Three boatloads of suspected asylum seekers have been intercepted by Australian authorities in the past week, and 128 people have been sent for offshore processing in line with the government’s new measures to combat people smuggling.
The first vessel was found on Tuesday carrying 18 people from India, who are being interviewed in Darwin, Operation Sovereign Borders acting commander Air Marshall Mark Binskin told reporters on Monday.
The group is expected to be returned to India.
Seven West Papuans were dropped off on an Australian island in the Torres Strait on Wednesday.
“All seven persons were returned to Papua New Guinea on Thursday,” Air Marshall Binskin said.
On Thursday, 70 people from a third boat were transferred to detention on Christmas Island.
Air Marshall Binskin was giving an update on border protection operations on Monday where he said 128 asylum seekers had been transferred to offshore processing centres on Manus Island and Nauru during the week.
He made only brief reference to a vessel intercepted overnight on Sunday, which carried 78 people, but was detected outside the weekly reporting period.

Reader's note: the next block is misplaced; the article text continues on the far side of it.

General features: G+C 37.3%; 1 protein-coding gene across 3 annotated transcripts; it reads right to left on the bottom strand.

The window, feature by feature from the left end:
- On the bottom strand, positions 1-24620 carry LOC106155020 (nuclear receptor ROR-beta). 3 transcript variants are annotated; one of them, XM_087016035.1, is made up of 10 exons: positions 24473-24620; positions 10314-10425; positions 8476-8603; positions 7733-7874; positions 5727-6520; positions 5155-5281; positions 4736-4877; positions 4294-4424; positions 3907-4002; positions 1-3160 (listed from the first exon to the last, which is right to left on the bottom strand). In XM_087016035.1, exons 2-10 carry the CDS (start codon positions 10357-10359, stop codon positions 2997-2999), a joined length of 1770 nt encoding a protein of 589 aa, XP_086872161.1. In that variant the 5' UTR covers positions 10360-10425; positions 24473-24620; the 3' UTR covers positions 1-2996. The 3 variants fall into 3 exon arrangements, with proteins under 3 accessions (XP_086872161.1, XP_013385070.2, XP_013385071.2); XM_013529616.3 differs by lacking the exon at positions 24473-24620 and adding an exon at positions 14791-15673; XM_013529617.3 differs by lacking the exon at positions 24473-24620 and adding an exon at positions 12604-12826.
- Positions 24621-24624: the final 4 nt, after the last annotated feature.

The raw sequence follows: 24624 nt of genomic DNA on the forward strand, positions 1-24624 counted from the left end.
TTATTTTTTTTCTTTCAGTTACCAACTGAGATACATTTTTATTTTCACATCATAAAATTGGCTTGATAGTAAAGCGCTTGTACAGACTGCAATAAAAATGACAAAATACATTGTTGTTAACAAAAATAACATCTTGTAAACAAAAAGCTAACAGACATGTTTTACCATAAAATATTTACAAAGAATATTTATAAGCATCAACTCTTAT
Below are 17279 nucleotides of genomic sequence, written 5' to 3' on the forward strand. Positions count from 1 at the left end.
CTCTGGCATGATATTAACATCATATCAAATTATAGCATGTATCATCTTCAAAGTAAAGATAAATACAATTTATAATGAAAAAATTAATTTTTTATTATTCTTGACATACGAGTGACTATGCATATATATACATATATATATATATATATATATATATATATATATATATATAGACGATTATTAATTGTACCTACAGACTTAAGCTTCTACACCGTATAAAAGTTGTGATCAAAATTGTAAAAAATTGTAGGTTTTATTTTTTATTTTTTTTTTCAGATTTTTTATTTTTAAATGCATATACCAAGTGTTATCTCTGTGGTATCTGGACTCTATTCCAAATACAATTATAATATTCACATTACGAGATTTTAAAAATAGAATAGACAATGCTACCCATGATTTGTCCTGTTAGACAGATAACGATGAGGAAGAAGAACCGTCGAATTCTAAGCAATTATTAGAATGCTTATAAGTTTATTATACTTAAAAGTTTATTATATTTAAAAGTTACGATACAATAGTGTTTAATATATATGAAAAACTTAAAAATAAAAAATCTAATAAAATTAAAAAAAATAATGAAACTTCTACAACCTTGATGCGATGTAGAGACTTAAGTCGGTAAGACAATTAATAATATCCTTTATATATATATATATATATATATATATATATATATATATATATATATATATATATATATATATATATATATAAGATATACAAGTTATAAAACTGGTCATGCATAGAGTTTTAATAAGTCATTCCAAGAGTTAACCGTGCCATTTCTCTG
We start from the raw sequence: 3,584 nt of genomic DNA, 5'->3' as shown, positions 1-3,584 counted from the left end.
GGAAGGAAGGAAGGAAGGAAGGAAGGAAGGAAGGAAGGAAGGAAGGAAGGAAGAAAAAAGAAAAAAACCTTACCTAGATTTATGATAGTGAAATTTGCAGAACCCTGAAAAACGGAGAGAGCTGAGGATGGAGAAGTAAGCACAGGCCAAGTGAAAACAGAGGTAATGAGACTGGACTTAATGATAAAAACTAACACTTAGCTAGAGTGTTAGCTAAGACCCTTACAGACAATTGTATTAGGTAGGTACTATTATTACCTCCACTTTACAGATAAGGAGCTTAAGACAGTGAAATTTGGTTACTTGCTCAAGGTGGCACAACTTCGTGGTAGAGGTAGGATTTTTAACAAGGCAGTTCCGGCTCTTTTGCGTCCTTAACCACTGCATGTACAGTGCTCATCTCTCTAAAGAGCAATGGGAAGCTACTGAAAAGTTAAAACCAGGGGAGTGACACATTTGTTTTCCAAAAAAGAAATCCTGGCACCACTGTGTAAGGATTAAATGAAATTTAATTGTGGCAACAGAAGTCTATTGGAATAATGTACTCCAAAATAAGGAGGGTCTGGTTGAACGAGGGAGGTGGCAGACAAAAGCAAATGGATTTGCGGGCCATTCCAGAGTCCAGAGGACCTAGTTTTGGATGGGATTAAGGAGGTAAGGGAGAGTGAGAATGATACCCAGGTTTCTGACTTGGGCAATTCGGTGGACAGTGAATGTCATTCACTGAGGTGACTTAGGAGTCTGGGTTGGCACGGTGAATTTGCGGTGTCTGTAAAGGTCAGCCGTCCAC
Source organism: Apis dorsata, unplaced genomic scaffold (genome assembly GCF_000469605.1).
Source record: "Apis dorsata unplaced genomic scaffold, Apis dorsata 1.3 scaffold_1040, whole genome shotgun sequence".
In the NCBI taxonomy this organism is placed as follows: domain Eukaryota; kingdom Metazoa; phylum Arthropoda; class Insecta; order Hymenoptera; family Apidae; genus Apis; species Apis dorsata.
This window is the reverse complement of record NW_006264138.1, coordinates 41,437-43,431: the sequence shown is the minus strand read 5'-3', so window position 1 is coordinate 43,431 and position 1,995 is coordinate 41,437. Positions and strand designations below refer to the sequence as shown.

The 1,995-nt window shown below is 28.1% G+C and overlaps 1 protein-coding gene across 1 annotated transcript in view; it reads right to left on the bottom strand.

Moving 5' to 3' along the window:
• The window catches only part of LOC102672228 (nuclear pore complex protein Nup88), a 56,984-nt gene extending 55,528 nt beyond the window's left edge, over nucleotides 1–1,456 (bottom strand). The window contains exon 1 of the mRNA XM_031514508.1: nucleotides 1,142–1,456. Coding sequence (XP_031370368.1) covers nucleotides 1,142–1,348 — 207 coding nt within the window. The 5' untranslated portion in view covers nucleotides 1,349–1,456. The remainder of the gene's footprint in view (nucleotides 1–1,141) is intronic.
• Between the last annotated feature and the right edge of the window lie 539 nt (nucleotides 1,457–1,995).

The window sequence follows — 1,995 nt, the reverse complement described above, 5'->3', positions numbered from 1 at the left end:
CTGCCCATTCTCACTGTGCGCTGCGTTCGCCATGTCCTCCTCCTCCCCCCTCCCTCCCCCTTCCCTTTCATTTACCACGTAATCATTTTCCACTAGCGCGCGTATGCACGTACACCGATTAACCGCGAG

Immigration Minister Scott Morrison said the arrivals for the latest period included two nationality groups, which were subject to a different process to asylum seekers automatically taken to Manus Island or Nauru.
“A first group of Indian nationals is currently being interviewed by their own consular officers in Darwin and they will be removed directly back to India,” Mr Morrison said.
“A second group of West Papuans were transferred back to PNG on Thursday within 24 hours of arrival under a concession provided by the PNG government under a 2003 memorandum of understanding put in place by the Howard government, to enable returns in these circumstances.”
The group of seven West Papuans, believed to be a family including one child, arrived on Boigu Island on Wednesday by speedboat and said they feared persecution after being returned to PNG.
Mr Morrison said he had reached a formal agreement with his PNG counterparts to ensure the prompt return of other asylum seekers who arrived in Australia by similar circumstances.
During his visit last week to Manus Island, Mr Morrison delivered a “clear message” to detainees.
“They will not be getting what they came for,” he said.
“They would remain there at that centre until they went home, or were settled in a country other than Australia.
“I confirmed that the new government had implemented a more comprehensive and strengthened set of measures that we would not be putting up with people coming to Australia illegally by boat and that they should warn others not to follow them.”
Under the government’s policy, asylum seekers are moved from Christmas Island to offshore detention facilities within 48 hours of their arrival.
Mr Morrison said the target was being achieved and “working well”, and health checks were being undertaken.
“The most important for their welfare is their fitness to fly,” he said.
Asked about vaccinations, Mr Morrison said it was his understanding these were being done on Manus or Nauru.